John proudly introduced Tyler to the crowd as '"a veteran, the outlaw kid, my adopted nephew. He's a prodigy, he's the real McCoy. You hear the tone is this man's voice ... if you knew about his life story you'd call him a man, too. He's had one hell of a life, 16 going on about 40 right now and you can hear it in his voice. True country music to me are artists, not singers. The difference between a singer and an artist -- an artist says something that only they can say, and they sound only like themselves. Tyler Dickerson is a by-god country artist."
And so Tyler took the stage, all stick-straight straw blonde hair under a black cowboy hat, and lived up to every bit of that introduction. His single, 'Tell Your Sister I'm Single,' is pure radio fun, but there's definitely more to this kid than that, as he proved on songs like 'Bad Boy,' and the sweetly honest, 'She'd Be You.' Any question of Tyler's devotion to and appreciation of Nashville and country's colorful history and roots was removed when he called Tootsie (the original owner of the club where he performed for two years and landed his deal) by her full name onstage. And any question about his talent was removed when he performed the song that got him his record deal and started the ball rolling on his career, 'Always on My Mind,' the pop-country smash most closely associated with Willie Nelson.
It was hard to keep a dry eye when Tyler explained the significance of the song and just how far he's come in such a short time. "I started singing when I was 9 and this song I'm about to sing for you is the song that got me into the country music industry, and the artist who sang it is one of my heroes and this song means a lot to me. I started doing it when I was 9 and picked up a guitar when I was 10, and moved to Nashville when I was 13. I started playing at Tootsie's at 13, and a year ago in June is when I signed my deal with Lyric Street Records. And that still gives me chills to say that. And when I signed my deal my mom and dad and sister and I were living in a popup camper at the KOA campground. And you can only imagine 4 people living in a popup camper in a KOA and only having one car. It was in the dead middle of winter, and below zero outside, and we didn't have heat inside the camper and we stayed in that for about 5 months. And there were times I would go sleep out in the car. I got down about it and felt like it was my fault, and beat myself up over it every day. And I lost sleep over it and when Lyric Street came along I was able to get myself out of that situation, and out of everything I've accomplished, that was probably one of my biggest accomplishments was getting my family out of that camper. So every day I wake up it's like one more puzzle piece falling into place in this puzzle."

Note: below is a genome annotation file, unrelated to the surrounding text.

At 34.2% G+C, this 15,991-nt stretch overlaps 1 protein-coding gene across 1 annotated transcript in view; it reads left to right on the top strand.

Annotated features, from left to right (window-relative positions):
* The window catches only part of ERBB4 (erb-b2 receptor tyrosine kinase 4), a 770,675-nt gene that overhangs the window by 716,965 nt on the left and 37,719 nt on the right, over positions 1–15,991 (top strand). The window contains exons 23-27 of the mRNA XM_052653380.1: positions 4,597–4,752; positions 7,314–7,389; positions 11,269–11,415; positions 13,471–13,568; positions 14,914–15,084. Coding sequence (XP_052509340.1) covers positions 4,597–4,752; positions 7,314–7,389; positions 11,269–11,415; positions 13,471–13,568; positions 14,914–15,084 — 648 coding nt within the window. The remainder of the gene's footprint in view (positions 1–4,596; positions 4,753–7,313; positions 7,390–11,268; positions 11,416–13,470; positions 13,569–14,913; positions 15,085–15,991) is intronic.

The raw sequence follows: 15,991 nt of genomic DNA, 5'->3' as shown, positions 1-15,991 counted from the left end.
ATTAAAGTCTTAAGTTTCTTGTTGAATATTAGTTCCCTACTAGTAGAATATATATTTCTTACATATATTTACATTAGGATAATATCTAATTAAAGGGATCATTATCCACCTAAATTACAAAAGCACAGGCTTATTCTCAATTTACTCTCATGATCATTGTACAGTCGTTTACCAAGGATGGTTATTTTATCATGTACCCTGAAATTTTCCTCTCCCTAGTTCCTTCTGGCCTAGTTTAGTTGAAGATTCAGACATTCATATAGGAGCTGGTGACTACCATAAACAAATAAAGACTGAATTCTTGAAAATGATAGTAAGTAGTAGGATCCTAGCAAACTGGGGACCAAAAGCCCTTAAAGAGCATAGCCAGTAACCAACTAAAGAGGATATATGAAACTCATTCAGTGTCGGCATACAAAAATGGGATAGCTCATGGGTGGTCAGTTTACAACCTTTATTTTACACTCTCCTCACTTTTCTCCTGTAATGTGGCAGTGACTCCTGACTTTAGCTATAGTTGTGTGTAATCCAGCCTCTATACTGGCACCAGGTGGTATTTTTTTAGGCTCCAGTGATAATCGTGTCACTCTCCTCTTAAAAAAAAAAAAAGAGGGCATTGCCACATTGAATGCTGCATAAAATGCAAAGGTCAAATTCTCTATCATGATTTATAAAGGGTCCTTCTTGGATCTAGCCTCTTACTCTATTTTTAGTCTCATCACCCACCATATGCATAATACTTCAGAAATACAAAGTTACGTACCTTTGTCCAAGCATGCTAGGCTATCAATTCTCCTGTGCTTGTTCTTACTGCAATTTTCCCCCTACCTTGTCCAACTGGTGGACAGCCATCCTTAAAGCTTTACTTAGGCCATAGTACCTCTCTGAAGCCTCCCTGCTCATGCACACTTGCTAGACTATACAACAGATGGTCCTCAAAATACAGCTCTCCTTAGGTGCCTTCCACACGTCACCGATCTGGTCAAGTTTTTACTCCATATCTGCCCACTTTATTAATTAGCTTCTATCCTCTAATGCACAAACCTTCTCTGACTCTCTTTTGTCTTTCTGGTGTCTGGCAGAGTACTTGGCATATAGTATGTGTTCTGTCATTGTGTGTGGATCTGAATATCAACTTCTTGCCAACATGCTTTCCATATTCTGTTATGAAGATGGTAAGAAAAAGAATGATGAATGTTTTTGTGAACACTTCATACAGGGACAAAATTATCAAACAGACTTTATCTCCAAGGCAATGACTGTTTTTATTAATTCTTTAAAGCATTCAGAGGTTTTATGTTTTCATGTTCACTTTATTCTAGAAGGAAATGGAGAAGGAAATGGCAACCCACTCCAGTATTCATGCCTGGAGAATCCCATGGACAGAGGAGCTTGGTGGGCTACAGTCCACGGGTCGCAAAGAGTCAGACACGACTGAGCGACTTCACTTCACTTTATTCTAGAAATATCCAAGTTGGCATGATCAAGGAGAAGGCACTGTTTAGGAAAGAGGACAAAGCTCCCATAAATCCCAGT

Another piece of the puzzle had fallen in place earlier that day as well, when it was announced that Tyler would be opening Brooks & Dunn's final tour beginning in April. He closed out the memorable evening with an appropriate medley of Merle Haggard's 'Workin Man Blues,' and the Johnny Cash classic, Folsom Prison Blues,' paying homage to some of the outlaws who have obviously informed his music and may just be in his soul as well.
Tyler Dickerson on AOL Music